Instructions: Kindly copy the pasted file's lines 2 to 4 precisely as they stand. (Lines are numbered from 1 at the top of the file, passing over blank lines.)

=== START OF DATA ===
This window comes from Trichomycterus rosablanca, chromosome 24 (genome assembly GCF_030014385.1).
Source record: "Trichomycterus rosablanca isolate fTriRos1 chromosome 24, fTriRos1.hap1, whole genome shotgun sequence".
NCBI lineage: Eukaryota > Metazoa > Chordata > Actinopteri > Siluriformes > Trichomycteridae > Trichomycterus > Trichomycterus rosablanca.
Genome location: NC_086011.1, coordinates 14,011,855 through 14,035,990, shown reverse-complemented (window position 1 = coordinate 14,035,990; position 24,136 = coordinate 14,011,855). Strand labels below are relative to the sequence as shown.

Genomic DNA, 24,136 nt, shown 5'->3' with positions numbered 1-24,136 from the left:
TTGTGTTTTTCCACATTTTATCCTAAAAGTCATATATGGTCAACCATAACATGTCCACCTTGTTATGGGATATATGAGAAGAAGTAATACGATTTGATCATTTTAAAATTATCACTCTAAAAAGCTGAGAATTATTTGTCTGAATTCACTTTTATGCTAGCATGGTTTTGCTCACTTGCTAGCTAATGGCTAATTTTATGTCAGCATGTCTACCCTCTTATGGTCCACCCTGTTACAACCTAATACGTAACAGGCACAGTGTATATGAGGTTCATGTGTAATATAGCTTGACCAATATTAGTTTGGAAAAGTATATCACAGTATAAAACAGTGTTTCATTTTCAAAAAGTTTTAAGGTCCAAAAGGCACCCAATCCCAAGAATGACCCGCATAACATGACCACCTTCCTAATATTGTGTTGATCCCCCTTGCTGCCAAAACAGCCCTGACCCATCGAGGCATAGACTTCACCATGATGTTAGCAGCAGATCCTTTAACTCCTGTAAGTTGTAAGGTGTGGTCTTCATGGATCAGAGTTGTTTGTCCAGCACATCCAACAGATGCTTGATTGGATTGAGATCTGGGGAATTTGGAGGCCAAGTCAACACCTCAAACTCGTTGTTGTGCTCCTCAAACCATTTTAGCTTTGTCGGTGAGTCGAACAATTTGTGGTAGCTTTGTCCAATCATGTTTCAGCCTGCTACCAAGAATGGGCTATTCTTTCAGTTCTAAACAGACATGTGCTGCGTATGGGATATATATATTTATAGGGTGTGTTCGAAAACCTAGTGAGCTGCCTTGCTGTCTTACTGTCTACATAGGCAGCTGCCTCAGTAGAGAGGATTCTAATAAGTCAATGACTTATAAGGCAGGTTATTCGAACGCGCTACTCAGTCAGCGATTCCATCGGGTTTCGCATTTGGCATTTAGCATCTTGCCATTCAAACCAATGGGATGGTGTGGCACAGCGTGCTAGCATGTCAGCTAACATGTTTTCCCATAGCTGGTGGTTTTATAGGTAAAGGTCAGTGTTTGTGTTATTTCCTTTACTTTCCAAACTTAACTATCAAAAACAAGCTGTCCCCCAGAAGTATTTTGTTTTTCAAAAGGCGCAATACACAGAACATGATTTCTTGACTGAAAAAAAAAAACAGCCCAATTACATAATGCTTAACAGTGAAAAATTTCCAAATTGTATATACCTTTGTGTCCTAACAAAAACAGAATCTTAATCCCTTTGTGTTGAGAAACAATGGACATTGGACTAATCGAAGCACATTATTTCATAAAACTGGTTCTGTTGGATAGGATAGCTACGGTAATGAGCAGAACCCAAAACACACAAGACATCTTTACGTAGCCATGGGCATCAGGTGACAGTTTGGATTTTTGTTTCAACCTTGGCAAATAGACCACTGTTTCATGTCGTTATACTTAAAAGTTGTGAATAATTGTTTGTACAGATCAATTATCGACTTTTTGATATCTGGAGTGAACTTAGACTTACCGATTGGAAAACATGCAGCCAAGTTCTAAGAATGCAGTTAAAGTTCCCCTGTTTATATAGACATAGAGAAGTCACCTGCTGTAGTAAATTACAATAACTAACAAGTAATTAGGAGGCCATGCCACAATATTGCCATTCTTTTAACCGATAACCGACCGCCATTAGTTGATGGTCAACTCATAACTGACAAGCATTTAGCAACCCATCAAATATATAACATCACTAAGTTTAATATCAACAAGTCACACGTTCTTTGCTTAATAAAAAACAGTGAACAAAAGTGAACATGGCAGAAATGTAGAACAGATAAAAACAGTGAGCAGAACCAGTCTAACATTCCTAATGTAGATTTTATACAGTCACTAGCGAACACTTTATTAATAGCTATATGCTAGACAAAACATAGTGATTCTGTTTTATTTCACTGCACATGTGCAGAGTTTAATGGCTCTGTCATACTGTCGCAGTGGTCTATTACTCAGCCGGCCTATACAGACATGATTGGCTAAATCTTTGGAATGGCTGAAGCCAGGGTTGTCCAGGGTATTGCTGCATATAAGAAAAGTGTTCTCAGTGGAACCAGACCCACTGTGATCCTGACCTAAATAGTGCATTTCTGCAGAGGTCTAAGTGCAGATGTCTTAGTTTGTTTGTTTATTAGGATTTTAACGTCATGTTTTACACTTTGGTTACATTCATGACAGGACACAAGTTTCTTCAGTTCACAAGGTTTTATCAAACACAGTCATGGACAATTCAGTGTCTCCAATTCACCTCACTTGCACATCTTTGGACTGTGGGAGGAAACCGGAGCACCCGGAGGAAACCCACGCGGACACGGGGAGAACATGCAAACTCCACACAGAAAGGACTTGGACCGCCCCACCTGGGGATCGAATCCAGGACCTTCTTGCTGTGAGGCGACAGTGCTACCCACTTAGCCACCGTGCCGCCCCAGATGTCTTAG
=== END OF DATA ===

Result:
Source record: "Trichomycterus rosablanca isolate fTriRos1 chromosome 24, fTriRos1.hap1, whole genome shotgun sequence".
NCBI lineage: Eukaryota > Metazoa > Chordata > Actinopteri > Siluriformes > Trichomycteridae > Trichomycterus > Trichomycterus rosablanca.
Genome location: NC_086011.1, coordinates 14,011,855 through 14,035,990, shown reverse-complemented (window position 1 = coordinate 14,035,990; position 24,136 = coordinate 14,011,855). Strand labels below are relative to the sequence as shown.